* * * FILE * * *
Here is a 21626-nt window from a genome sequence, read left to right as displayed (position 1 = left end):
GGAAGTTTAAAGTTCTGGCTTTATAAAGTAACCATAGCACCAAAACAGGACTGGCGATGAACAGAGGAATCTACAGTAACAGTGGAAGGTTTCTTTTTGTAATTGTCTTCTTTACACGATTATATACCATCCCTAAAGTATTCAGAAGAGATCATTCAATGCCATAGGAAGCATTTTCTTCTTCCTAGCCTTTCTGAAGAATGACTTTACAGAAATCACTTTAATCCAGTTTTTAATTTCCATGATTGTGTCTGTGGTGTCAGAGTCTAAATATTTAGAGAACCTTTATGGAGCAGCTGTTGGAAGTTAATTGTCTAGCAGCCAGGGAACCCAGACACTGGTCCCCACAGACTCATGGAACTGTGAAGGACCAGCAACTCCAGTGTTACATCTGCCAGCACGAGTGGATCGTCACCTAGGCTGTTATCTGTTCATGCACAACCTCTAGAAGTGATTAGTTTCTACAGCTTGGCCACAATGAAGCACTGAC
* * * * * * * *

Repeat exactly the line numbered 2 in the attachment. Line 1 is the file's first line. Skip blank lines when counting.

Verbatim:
GGAAGTTTAAAGTTCTGGCTTTATAAAGTAACCATAGCACCAAAACAGGACTGGCGATGAACAGAGGAATCTACAGTAACAGTGGAAGGTTTCTTTTTGTAATTGTCTTCTTTACACGATTATATACCATCCCTAAAGTATTCAGAAGAGATCATTCAATGCCATAGGAAGCATTTTCTTCTTCCTAGCCTTTCTGAAGAATGACTTTACAGAAATCACTTTAATCCAGTTTTTAATTTCCATGATTGTGTCTGTGGTGTCAGAGTCTAAATATTTAGAGAACCTTTATGGAGCAGCTGTTGGAAGTTAATTGTCTAGCAGCCAGGGAACCCAGACACTGGTCCCCACAGACTCATGGAACTGTGAAGGACCAGCAACTCCAGTGTTACATCTGCCAGCACGAGTGGATCGTCACCTAGGCTGTTATCTGTTCATGCACAACCTCTAGAAGTGATTAGTTTCTACAGCTTGGCCACAATGAAGCACTGAC